Being Polite in China

Word of the Week: jiè guò

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Despite the stripped down and at times very direct nature of Chinese there are some ways to sound polite when speaking Mandarin. There is also a huge generation gap in China, which means the way young and old people speak (and the level of politeness they use) can vary quite a lot.

One common situation is when someone is in the way and you want them to move. In English you would normally say “excuse me”, but for the middle aged and above in China it is not unusual to say nothing and simply push past. However, it is uncommon for the younger generation to act this way, particularly those born mid-1980s or later, and there are several options for saying “excuse me”.

You can just say ràng kāi, which can be translated as “move out the way”, but this is a bit rude. If you’re in a hurry though and shout it as you’re running down the street it’s probably the most effective way to get a quick response.

In Mission Impossible 3 Tom Cruise shouts

In Mission Impossible 3 Tom Cruise shouts “rang kai” as he runs through the streets of Shanghai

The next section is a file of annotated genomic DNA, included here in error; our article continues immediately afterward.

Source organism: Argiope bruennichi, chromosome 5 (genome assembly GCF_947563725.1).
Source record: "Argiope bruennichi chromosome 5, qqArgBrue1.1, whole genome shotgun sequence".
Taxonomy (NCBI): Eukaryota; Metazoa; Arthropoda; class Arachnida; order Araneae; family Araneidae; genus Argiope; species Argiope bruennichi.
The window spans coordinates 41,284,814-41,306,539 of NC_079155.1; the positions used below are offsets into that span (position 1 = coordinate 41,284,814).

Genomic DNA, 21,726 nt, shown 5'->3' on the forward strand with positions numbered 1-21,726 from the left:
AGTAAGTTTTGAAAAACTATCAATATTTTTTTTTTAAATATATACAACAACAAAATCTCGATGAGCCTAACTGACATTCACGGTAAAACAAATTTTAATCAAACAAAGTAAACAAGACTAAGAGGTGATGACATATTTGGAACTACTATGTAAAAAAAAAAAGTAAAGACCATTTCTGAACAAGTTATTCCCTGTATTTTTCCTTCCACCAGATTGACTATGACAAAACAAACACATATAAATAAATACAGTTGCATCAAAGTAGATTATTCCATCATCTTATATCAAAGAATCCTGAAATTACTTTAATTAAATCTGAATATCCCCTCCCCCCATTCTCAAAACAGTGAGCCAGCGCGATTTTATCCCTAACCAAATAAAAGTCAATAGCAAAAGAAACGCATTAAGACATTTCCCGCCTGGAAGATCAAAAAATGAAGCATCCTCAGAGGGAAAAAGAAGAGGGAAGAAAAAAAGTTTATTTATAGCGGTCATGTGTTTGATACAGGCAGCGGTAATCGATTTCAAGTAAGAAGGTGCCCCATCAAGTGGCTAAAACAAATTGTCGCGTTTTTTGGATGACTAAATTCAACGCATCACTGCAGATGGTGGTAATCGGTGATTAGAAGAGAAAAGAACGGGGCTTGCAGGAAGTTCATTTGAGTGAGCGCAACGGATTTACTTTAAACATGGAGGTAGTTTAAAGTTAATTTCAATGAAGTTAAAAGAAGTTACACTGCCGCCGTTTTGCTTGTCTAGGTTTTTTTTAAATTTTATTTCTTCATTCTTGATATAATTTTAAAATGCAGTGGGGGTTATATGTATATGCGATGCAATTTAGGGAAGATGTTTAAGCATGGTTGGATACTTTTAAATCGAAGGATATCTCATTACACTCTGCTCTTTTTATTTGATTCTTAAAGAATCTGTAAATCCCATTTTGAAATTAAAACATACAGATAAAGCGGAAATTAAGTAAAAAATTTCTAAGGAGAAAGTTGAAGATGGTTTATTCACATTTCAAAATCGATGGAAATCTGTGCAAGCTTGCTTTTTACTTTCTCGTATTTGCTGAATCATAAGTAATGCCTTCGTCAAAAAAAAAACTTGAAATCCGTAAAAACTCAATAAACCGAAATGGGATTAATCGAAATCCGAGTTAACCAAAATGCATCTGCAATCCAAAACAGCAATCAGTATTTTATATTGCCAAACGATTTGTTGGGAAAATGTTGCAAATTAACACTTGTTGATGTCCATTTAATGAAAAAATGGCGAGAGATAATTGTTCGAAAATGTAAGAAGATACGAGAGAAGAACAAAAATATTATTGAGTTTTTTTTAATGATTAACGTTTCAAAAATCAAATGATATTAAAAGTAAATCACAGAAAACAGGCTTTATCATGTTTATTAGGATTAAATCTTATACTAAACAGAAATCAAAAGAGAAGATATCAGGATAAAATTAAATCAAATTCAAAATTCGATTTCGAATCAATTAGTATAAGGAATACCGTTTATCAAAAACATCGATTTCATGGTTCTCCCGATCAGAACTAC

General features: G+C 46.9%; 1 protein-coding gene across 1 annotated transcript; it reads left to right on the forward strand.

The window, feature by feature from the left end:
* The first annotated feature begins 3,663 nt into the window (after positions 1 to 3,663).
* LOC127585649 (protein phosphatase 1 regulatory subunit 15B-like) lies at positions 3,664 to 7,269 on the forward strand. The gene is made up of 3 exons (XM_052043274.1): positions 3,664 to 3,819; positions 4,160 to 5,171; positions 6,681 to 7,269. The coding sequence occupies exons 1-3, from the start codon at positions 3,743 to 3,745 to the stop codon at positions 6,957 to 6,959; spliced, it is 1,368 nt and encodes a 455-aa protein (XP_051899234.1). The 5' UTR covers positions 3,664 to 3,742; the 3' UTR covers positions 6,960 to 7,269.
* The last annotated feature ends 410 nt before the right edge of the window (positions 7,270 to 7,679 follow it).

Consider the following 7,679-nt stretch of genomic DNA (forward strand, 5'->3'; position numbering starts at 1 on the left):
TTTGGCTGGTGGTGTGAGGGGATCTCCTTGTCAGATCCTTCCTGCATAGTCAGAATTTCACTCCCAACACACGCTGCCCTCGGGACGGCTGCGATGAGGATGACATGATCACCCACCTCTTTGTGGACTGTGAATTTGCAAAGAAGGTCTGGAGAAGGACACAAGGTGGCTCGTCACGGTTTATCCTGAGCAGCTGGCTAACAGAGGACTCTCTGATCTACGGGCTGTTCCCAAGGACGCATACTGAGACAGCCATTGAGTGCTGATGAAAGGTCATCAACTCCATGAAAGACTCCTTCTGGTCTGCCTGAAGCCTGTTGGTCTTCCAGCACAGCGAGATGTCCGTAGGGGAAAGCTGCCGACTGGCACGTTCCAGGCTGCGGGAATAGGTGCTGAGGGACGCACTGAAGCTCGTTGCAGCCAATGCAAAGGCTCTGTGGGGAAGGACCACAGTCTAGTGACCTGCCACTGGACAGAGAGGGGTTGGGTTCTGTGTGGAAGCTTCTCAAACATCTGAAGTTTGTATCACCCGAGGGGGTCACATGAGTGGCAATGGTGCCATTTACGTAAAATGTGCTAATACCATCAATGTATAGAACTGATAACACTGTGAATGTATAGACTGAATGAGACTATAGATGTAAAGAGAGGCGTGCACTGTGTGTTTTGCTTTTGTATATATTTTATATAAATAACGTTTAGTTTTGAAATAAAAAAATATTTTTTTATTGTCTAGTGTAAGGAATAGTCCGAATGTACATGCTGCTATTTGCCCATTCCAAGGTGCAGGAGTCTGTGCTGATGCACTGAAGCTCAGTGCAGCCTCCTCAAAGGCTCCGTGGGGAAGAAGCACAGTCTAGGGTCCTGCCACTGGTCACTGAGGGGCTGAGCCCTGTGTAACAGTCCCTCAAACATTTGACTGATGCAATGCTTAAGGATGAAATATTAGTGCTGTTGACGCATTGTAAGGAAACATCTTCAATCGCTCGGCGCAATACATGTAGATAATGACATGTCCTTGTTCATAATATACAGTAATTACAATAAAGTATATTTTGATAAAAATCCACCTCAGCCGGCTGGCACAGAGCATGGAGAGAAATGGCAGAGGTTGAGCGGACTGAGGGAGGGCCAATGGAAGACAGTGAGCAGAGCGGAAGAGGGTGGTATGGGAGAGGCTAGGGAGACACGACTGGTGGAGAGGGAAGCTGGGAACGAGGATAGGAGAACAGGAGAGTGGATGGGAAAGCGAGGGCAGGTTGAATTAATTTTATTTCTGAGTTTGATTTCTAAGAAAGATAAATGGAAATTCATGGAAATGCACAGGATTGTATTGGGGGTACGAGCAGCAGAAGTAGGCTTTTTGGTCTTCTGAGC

In Chinese it is common to make a command or instruction more polite by adding yí xià after the verb. So saying ràng (give, let, move) and adding yí xià makes it much more polite, a bit like saying “move over a little bit…” you can also go extra polite by sandwiching the verb between qǐng (please) and yí xià (a little bit) so qǐng ràng yí xià is like saying “please mover over a little bit”.

You’ll often hear ràng yí xià from young people in China. Saying qǐng is a bit formal so it isn’t used as often, but if you want to ask a stranger a question such as directions then saying qǐng wèn yí xià (please can I ask a little bit) is perfectly acceptable.

However, by far the most polite option for asking some some to get out the way is jiè guò. jiè means to lend or borrow and guò means passage. To lend someone passage is therefore a super polite way of saying give them space to get past. You don’t need to add qǐng (though you can if you really want to sound extra polite) it’s fine to just say jiè guò yí xià (lend me passage a little bit).

Although I’ve translated it as “a little bit” yí xià doesn’t always refer to a period of time. It can mean a period of time, but it can also just be a polite way of giving an instruction without implying a short time.

If you’re being asked to wait its common to hear děng yí xià (wait a little bit)

If you’re an ESL teacher and you want a student to sit down you can say zuò yí xià (sit a little bit)

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